Accession Number:

ADA445051

Title:

Terrorist Motivations for Chemical and Biological Weapons Use: Placing the Threat in Context

Descriptive Note:

Congressional rept.

Corporate Author:

LIBRARY OF CONGRESS WASHINGTON DC CONGRESSIONAL RESEARCH SERVICE

Personal Author(s):

Report Date:

2003-03-28

Pagination or Media Count:

12.0

Abstract:

There is widespread belief that the likelihood of terrorist use of chemical and biological weapons CBW is increasing, in part as a result of publicized new evidence of terrorist interest and capabilities, as well as the political fall-out from the war in Iraq. This is a serious concern that deserves examination in the broader framework provided by the patterns, motivations, and historical context for the current terrorist threat. Although it can have a powerful psychological impact, past CBW use by terrorists has been rare and has not caused a large number of casualties, especially compared to other weapons. Terrorist attacks are deliberately designed to surprise, so no trend analysis will ever perfectly predict them. This report presents the arguments for and against future nonstate terrorist acquisition andor use of CBW weapons against the United States, as well as a brief discussion of issues for congress concerning how best to counter the threat. The reasons for increased potential use can be grouped into four major categories the growth of militant religious groups with political agendas as a percentage of all terrorist groups, the increasing global availability of CBW information and stockpiles, the internationalization of the threat of terrorism, and the clear evidence of terrorist interest and capabilities. There are at least four reasons why terrorist groups like Al Qaeda might avoid using chem-bio agents in attacks against the United States and its interests. First and most important, the technical difficulties in carrying out such attacks continue to be significant. Second, there are far easier and potentially more effective alternatives to chemical and biological weapons. Third, the incentives and disincentives for individual terrorists to use chemical and biological weapons are complex and may not be exactly the same as those that guide the use of more conventional weapons. Finally, groups tend to mimic previous successes.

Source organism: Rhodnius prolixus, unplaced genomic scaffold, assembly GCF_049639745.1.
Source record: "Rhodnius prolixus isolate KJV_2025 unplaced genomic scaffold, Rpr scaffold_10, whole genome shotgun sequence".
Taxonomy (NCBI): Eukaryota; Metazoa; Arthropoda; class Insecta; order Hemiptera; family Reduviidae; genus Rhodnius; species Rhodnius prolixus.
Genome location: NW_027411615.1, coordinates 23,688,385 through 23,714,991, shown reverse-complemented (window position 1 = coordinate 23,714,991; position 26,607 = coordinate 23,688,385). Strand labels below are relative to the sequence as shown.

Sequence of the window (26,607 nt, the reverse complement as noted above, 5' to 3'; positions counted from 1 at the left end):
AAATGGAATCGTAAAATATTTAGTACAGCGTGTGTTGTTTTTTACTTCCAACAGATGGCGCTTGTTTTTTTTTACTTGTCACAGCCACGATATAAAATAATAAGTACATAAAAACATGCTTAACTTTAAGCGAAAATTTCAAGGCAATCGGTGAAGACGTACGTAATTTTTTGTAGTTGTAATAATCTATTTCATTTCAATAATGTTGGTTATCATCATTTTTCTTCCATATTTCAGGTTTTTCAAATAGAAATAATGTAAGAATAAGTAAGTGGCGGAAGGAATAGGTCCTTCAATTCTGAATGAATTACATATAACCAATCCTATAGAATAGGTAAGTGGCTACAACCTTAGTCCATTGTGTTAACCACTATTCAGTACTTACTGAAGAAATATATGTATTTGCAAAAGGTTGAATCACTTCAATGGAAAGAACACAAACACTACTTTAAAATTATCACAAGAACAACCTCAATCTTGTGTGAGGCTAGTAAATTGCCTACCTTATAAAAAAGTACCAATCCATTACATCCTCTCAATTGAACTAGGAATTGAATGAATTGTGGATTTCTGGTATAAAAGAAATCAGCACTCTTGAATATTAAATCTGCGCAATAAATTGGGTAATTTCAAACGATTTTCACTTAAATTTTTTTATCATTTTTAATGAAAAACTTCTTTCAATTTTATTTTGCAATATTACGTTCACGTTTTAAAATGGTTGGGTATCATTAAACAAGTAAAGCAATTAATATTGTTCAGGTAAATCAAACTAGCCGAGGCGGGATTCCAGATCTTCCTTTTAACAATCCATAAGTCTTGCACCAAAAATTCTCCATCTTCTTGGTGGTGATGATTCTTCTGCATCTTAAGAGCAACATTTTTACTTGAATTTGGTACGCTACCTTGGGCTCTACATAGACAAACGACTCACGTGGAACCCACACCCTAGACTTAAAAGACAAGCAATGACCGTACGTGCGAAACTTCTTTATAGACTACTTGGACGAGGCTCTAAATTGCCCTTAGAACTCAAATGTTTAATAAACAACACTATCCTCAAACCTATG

Subject Categories:

  • Chemical, Biological and Radiological Warfare
  • Unconventional Warfare

Distribution Statement:

APPROVED FOR PUBLIC RELEASE